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Members of Flint Baptist Church expressed gratitude at an early Thanksgiving dinner Wednesday. Research now points to thankfulness as a health benefit. A study found that people who regularly practice gratitude are happier, sleep better and feel more cared for and closer to God.
Thankful for your HEALTH
Researchers find being grateful yields more happiness, less depression and better sleep
By Melanie B. Smith
firstname.lastname@example.org · 340-2468
"(B)y the goodness of God, we are ... far from want."
A pilgrim at Plymouth, Mass., Edward Winslow, wrote the words in a description of what is popularly called the first Thanksgiving in America. He said surviving Mayflower settlers were grateful for their harvest in the New World, so they put on a feast and invited their neighbors, the Wampanoag.
These native Americans, too, followed a thankful lifestyle. According to the Web site www.plimoth.org, the Wampanoag gave thanks for successful harvests and other good fortune at ceremonies.
All faiths and cultures teach gratitude. For instance, Judaism's patriarchs — including Noah, Moses and David — gave thanks to God, according to the Hebrew scriptures. The Koran urges faithful fasting during Ramadan, "perchance ye shall be grateful."
But is gratitude more than a simple value or a basic religious tenet?
Roman author and orator Cicero wrote, "Gratitude is not only the greatest of virtues but the parent of all others." He seemed to elevate gratitude to super status.
Dr. Albert Schweitzer, a missionary doctor who spent his life serving others, wrote that gratitude is more than a virtue. It is a mysterious law of existence, he said.
"In obedience to it we have to fulfill our destiny," he said.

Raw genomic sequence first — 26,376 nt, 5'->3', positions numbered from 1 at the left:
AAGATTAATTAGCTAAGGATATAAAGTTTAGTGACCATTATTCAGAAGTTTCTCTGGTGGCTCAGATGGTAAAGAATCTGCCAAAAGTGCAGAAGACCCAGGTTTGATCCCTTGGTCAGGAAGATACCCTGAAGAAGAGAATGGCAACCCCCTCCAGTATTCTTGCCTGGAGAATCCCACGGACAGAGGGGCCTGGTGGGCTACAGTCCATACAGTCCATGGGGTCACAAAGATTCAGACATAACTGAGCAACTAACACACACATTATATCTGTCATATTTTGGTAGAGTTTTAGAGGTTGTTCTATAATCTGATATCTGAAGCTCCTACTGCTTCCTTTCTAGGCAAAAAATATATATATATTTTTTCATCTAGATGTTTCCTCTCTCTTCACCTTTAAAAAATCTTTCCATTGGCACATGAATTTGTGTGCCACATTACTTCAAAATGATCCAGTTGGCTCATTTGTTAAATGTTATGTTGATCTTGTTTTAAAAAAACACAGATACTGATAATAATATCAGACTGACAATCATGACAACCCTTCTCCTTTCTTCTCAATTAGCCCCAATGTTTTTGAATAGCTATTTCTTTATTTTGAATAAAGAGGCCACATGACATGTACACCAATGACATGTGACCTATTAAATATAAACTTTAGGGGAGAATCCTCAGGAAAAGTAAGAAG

Research now points to thankfulness as a health benefit.
Robert Emmons of the University of California Davis, along with Michael McCullough of the University of Miami, concluded that gratitude can transform people. They spent seven years on a research project, "Dimensions and Perspectives of Gratitude."
They found that people who regularly practice gratitude:
Increase happiness levels by 25 percent or more.
Sleep longer and better.
Report higher levels of life satisfaction and optimism and less depression and stress.
Feel more cared for and closer to God.
The researchers found that most people report being grateful and on average ranked their level of thankfulness almost 6 on a 7-point scale.
Gratitude has previously rarely been studied by psychologists, said Emmons in his new book "Thanks! How the New Science of Gratitude Can Make You Happier," published by Houghton Mifflin.
He claims that gratitude is "literally one of the few things that can measurably change people's lives."
Emmons said it should be practiced as a discipline but takes real effort to maintain. His "prescriptions" for becoming more thankful include keeping a gratitude journal, learning prayers of gratitude and using one's senses to appreciate life.
Writing in a gratitude journal for three weeks resulted in better sleep, more energy and more time spent exercising, the researchers found. They said a sample of adults with neuromuscular disease who participated in a 21-day "gratitude intervention" noted more optimistic ratings of their lives and greater amounts of positive moods.
Emmons said in an email interview that the health-related findings surprised him. He said he thought that keeping the journals would enhance people's moods but not necessarily give more energy or improve sleep.
For him, the most important outcome of the studies was learning that gratitude is a choice, Emmons said.
"It is a type of positive thinking that involves recognizing the good in your life and seeing that other people are the source ..." he said. "So it is acknowledging that we have received gifts and even that life is a gift."
The John Templeton Foundation funded the studies. Emmons is a professor and research scientist, and McCullough is a psychology professor.
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